Fig. 1 Regeneration of hybrid plants after reciprocal crosses between B. semperflorens and B. ‘Orange Rubra’. (A) Germinated embryos from immature seeds 15 days after inoculation onto ER medium. (B) Shoot regeneration from the top of abnormal (more ...)
The effect of different culture medium on the embryo rescue
For evaluating the influence of different culture media on the embryo rescue, the immature fruits were harvested from the cross of B. ‘Sprint-Pink’ × B. ‘Orange Rubra’ at 12 DAP. The result indicated that PC medium had an ability to obtain slightly more progenies than ER medium (). However, all the progenies on PC medium emerged as calluses and later needed to transfer onto shoot induction medium for regenerating shoots (). Consequently, PC medium required more time and labor for obtaining normal in vitro plantlets than ER medium.
The influence of different culture medium on the embryo rescue efficiency in the inter-sectional hybridization between B. semperflorens ‘Sprint-Pink’ and B. ‘Orange Rubra’
Estimation of hybridity, ploidy and genomic composition by using flow cytometry
Totally 142 progenies, which were obtained from 9 cross combinations between B. semperflorens and B. ‘Orange Rubra’, were subjected to flow cytometry (FCM) analysis to evaluate the relative DNA contents of both parental donors and their hybrids ( and ). The relative DNA contents of B. semperflorens diploid cultivars, tetraploid cultivars and B. ‘Orange Rubra’ were 2, 4 and 4.74 units, respectively. In the case of cross combination between B. semperflorens diploid cultivar (SS genome) and B. ‘Orange Rubra’ (RR genome), more than half (59%, 72/122) of the hybrids showed expected normal genome combination (RS) with relative DNA content of 3.37 unit (). Some unexpected DNA contents that might correspond to the different genomic combinations of both parents such as RRS (), RSS, RRSS () and RRRRSS were also obtained as 4.37, 5.74, 6.78 and 11.48 units, respectively. A noteworthy fact is that the RRRRSS genome appeared only in the cross combination between diploid B. semperflorens ‘Monza-Pink’ and B. ‘Orange Rubra’ ().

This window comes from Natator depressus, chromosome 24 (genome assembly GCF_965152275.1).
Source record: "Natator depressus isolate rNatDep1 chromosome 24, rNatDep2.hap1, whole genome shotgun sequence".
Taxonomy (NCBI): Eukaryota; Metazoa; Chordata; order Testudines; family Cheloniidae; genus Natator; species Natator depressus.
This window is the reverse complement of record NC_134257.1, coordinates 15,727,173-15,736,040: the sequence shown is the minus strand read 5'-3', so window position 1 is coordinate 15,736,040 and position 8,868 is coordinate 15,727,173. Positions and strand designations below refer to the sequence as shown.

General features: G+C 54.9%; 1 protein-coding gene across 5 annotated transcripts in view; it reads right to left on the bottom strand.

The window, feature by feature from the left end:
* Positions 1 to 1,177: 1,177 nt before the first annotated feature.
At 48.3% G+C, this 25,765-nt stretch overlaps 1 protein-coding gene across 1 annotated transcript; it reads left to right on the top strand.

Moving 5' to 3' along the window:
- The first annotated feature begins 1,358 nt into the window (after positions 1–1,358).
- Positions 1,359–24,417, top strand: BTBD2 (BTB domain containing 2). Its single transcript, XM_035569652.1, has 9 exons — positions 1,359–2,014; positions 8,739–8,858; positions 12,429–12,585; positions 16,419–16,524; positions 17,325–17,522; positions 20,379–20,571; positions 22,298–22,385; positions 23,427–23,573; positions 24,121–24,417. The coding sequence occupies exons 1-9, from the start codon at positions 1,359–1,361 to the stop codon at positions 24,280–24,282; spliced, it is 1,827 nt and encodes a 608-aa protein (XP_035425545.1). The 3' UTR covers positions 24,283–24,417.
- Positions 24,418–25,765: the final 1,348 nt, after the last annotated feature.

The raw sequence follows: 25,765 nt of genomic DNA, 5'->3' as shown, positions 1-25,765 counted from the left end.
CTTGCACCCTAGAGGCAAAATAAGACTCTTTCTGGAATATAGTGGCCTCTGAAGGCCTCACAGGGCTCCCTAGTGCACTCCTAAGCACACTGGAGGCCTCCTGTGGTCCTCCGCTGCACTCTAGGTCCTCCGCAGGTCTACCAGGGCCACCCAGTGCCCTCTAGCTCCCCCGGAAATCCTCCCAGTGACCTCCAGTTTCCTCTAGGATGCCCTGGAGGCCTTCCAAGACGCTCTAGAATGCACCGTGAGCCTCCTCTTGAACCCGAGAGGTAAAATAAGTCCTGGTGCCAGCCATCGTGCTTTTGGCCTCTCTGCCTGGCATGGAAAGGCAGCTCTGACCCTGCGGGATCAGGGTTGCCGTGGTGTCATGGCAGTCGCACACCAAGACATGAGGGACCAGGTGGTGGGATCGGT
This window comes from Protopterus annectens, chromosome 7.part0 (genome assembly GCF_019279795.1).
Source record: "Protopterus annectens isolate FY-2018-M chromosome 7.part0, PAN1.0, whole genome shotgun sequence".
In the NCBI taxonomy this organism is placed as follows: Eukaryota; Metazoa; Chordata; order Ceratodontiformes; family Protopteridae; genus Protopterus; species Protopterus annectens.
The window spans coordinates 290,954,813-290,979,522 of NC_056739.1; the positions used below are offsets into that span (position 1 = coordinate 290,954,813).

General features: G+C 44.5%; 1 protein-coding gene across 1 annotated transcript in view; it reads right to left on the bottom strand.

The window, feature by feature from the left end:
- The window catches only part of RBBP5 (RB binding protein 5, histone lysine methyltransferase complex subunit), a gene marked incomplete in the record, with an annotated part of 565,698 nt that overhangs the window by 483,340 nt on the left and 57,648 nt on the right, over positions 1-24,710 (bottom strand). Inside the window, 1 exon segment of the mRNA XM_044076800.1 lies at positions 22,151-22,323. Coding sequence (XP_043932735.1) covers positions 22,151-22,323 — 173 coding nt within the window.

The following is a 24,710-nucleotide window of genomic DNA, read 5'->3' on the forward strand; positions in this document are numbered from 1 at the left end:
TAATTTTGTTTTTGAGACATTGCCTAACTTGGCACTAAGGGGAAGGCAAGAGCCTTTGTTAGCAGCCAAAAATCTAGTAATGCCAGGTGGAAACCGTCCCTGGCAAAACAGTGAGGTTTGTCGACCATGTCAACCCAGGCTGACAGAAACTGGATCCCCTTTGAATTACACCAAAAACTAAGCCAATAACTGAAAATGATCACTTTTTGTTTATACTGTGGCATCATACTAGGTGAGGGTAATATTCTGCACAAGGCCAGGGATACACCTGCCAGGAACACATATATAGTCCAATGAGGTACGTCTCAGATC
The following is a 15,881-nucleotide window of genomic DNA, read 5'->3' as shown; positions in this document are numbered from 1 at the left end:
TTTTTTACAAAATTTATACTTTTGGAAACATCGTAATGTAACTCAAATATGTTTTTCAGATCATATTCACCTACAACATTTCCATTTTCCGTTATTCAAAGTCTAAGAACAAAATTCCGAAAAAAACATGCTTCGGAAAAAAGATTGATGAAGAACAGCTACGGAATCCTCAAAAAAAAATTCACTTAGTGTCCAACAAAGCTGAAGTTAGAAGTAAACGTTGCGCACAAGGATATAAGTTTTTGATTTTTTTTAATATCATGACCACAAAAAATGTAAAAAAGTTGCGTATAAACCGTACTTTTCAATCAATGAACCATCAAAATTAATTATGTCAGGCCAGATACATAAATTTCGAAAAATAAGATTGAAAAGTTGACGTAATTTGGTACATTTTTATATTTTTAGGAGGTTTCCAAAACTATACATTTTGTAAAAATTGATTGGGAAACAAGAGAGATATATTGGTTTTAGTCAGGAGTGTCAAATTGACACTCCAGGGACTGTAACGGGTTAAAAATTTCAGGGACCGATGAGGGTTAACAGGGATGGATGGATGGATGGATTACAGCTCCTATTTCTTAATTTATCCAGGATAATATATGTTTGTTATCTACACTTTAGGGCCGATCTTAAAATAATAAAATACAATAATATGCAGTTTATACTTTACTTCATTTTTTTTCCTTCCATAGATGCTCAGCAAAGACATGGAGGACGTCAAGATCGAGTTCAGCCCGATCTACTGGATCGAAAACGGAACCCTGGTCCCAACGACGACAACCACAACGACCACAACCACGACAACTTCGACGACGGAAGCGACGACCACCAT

Flow cytometric analysis of the ploidy level and genome combination of hybrids in inter-sectional cross between B. semperflorens and B. ‘Orange Rubra’
Fig. 2 Relative DNA content of hybrids between B. semperflorens and B. ‘Orange Rubra’ were estimated by flow cytometric analysis. (A) 1: B. semperflorens ‘Queen-Pink’ (SS). 2: Hybrid (RS). 3: B. ‘Orange Rubra’ (more ...)